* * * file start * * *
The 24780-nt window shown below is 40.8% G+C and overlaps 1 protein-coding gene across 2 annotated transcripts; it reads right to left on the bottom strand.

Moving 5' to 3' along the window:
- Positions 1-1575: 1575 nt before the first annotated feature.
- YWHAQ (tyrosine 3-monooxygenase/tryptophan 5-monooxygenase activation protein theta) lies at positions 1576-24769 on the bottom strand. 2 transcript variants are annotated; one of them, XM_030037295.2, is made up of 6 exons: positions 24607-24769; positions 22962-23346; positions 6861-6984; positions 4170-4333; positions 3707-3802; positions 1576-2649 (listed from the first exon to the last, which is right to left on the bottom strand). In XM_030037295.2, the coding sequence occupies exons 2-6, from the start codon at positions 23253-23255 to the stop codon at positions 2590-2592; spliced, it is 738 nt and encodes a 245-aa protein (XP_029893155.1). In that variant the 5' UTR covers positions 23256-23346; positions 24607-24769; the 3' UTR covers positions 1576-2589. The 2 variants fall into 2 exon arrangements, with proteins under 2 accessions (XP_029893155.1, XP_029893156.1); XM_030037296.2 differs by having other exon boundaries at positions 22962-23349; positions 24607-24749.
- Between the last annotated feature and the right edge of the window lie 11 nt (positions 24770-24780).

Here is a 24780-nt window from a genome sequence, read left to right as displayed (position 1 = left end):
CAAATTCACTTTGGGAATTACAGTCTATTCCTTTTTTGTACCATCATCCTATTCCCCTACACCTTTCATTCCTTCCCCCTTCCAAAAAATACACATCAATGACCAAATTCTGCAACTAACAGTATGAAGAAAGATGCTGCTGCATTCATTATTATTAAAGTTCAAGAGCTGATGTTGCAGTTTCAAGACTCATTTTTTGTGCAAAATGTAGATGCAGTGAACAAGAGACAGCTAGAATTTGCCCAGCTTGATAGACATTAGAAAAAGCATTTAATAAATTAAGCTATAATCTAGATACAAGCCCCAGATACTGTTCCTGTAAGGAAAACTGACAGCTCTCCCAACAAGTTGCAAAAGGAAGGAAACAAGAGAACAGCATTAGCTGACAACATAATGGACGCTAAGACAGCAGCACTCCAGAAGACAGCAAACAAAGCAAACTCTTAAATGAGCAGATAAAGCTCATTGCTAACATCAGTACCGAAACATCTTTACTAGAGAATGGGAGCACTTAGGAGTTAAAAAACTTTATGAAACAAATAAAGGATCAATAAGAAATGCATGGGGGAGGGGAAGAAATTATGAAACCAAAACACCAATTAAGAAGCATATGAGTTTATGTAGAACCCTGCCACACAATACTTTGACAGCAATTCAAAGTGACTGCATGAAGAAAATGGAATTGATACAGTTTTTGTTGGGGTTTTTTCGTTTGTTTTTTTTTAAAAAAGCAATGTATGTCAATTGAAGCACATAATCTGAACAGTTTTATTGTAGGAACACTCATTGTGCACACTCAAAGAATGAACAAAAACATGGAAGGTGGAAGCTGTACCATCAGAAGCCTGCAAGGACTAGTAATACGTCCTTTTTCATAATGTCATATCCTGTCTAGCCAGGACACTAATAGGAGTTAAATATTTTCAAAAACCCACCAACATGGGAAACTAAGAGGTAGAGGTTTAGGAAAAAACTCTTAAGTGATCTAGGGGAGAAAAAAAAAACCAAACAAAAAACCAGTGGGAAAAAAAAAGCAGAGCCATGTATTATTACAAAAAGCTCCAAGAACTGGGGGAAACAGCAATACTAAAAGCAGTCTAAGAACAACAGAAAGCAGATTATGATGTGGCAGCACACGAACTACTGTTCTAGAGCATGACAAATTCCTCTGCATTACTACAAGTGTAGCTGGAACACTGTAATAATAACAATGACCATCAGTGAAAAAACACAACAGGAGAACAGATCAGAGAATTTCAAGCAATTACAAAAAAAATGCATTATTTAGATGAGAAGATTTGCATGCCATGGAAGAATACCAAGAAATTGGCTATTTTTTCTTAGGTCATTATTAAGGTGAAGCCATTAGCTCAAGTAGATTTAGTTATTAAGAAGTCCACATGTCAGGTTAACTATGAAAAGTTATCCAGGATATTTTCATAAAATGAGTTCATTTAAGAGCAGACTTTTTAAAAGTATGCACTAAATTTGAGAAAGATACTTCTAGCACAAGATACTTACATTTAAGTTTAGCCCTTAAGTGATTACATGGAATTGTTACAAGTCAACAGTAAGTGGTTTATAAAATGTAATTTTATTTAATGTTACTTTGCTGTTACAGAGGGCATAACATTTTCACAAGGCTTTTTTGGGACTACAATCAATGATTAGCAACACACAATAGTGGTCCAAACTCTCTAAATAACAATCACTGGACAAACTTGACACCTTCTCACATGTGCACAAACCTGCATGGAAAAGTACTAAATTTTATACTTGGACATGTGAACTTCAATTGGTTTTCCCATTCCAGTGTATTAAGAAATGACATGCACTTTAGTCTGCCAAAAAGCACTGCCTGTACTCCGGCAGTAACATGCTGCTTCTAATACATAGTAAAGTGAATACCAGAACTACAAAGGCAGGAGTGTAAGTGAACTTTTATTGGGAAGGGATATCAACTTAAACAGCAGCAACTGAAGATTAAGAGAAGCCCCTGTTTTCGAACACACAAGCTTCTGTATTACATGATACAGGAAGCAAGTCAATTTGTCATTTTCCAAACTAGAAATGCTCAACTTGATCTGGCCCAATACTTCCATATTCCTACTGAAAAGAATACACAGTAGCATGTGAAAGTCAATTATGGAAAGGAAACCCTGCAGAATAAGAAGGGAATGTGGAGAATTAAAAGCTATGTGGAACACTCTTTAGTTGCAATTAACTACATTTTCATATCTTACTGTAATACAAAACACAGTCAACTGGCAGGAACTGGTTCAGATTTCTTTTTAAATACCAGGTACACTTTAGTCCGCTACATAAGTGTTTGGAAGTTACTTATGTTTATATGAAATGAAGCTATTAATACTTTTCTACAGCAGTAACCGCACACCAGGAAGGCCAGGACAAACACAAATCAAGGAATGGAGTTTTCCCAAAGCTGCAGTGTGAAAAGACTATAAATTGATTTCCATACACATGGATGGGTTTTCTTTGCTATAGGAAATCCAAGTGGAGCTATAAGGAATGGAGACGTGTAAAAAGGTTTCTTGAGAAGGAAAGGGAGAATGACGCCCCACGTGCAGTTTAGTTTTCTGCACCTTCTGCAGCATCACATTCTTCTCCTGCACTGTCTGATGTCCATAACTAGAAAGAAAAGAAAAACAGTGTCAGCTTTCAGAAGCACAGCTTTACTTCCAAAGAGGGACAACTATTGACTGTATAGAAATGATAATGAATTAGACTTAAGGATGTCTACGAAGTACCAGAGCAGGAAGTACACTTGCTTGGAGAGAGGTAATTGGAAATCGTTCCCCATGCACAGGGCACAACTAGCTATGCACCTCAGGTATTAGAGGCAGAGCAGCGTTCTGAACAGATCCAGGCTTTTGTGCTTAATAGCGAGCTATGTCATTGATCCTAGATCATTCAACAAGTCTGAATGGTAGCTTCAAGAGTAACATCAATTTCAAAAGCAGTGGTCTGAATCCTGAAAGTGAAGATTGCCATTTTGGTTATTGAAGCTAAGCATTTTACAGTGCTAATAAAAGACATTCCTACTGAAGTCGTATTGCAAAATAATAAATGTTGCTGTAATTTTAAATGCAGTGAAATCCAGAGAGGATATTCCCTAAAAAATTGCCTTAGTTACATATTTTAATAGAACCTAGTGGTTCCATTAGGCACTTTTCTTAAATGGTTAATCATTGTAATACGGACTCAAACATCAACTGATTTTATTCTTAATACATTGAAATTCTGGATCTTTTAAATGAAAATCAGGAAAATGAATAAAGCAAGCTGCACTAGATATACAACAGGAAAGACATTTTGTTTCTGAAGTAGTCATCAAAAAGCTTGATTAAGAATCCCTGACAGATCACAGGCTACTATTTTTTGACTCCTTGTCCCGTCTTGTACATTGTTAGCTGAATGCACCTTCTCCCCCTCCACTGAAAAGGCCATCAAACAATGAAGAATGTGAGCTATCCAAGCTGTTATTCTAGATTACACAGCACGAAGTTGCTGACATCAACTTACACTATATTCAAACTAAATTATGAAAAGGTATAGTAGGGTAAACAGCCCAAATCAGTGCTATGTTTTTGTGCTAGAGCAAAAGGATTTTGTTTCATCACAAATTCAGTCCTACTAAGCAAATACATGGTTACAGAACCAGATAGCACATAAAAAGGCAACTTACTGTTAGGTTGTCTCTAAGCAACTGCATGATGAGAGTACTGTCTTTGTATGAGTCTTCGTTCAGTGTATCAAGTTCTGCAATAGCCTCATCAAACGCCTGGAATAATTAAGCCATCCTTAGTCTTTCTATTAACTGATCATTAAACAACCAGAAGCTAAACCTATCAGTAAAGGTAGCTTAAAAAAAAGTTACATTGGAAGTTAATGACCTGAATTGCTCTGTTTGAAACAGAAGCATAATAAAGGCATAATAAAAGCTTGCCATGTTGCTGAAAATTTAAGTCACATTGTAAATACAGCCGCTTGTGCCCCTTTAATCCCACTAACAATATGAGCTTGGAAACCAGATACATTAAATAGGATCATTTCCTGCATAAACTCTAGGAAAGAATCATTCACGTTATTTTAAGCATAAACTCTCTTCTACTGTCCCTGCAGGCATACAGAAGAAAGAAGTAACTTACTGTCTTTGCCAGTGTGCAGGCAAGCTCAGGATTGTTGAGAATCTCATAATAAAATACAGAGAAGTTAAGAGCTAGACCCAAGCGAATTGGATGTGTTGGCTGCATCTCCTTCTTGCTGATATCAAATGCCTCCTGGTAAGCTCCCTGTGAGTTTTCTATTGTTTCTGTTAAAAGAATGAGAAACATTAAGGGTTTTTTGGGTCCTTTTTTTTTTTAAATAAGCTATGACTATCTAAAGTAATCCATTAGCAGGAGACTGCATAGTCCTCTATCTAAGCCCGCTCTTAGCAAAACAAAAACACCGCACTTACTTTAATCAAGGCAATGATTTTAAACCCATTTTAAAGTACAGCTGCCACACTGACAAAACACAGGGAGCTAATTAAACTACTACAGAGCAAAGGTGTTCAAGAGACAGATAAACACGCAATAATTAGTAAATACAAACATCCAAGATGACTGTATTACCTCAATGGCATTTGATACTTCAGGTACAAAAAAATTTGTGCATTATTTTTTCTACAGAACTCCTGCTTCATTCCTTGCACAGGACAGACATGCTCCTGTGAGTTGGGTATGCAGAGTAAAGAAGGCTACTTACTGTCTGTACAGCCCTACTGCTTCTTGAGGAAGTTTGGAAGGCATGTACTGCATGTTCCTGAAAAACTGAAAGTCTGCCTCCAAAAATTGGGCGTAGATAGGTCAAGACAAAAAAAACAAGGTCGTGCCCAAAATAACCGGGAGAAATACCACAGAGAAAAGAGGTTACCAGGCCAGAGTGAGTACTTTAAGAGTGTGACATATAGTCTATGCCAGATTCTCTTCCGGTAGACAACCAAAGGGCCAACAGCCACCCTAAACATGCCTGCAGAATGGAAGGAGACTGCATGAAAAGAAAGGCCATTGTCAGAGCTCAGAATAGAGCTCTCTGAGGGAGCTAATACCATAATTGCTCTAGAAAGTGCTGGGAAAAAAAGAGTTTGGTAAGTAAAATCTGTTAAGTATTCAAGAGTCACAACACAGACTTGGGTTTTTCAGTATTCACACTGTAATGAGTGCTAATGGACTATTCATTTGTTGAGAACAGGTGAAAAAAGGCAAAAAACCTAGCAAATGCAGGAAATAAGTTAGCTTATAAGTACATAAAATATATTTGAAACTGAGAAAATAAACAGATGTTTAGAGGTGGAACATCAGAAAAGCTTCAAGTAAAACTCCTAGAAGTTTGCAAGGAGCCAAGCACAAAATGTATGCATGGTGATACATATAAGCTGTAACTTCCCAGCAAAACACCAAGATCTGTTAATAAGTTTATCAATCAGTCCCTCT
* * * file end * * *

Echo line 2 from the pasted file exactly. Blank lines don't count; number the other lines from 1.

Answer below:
Moving 5' to 3' along the window: